"On March 15th, 2017 each of us will mail the White House a postcard that publicly expresses our vocal opposition to the new president. And we, in vast numbers, from all corners of the world, will overwhelm Washington."
March 15th, The Ides of March. That date has a particular protest associated with it this year: The Ides of Trump. No, it is not a day for stabbing politicians. NO THREATS OF VIOLENCE. It’s time to set a new record of “fan mail.”

 On March 15, send the white house a postcard, or more than one. Read the rules here:

Right now hearts and minds are being stirred to mutiny and rage in multiple and polarized ways other than described by Shakespeare.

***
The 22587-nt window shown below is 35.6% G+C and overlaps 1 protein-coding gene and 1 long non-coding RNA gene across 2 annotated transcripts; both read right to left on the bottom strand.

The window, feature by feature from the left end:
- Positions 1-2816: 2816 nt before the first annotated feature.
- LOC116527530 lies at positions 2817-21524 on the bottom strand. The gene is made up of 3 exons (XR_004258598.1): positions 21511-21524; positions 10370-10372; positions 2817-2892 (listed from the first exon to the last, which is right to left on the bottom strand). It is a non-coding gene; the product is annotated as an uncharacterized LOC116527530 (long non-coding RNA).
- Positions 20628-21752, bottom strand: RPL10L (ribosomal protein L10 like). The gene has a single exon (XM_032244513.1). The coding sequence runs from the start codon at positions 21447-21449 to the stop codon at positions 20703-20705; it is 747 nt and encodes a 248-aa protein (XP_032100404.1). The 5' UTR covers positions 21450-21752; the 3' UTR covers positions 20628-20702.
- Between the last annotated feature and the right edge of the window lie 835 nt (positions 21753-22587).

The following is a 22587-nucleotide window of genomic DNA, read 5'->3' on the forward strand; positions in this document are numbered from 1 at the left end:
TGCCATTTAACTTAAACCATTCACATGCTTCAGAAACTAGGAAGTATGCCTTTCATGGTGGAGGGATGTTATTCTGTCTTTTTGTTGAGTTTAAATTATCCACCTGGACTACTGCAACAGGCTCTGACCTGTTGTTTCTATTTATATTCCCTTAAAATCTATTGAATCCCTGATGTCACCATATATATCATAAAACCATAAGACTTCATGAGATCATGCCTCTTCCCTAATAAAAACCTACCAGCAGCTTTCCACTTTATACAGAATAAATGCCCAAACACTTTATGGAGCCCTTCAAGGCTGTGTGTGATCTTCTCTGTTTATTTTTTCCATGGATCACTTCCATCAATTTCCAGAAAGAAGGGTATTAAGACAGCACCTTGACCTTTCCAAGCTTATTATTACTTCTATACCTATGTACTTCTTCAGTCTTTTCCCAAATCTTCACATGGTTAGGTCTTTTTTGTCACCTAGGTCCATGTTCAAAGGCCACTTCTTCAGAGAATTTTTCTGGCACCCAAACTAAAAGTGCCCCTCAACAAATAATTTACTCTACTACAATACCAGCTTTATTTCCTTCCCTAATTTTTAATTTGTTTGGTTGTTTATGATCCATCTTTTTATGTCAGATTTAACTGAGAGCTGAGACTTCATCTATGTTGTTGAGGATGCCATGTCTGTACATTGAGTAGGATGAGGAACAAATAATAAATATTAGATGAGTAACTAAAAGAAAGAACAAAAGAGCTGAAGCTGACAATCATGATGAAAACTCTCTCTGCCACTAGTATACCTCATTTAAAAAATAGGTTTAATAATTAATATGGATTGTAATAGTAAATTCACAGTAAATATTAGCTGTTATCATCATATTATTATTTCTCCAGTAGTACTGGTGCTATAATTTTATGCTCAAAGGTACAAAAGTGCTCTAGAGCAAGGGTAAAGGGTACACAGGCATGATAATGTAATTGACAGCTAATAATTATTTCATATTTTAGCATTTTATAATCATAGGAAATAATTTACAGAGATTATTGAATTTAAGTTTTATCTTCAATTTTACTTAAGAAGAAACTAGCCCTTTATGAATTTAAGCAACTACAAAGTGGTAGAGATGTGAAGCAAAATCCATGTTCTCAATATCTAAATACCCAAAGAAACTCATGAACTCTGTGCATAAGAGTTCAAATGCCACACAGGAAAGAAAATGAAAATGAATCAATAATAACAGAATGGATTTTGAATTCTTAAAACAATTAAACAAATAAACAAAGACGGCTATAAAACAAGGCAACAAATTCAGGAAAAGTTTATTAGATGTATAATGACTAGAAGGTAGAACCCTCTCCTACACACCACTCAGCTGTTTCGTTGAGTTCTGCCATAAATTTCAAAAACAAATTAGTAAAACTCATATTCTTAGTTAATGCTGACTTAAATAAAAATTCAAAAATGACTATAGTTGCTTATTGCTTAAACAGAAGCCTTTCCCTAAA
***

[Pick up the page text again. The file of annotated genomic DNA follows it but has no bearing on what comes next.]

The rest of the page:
I’m not okay with the rage being sprayed on walls. I’m not okay with a big rage-wall going up down south. I’m not okay with white-rage that uses refugees as its scapegoat. I’m not okay with rage being used as a weapon against information and education. I’m not okay with the rage the current regime is using to mobilize its policies.

My heart fills with bile every time I hear about the next horrible thing. It fills with mud when I sit down to write, because writing about the things that are important are both matters of honor and difficult in stirring yourself out of that mud once you get in.
My dad’s death left me with a bunch of weird collections. One of which was a vault of post-cards. I’ve carried them around for a decade, some of you have been sent one or two across the years.

This year, 100 of them will make their own march to Pennsylvania avenue. Join them as they fulfill the purpose they’ve been waiting for.  I’ll return to regular blogging about stories and soil soon, I promise.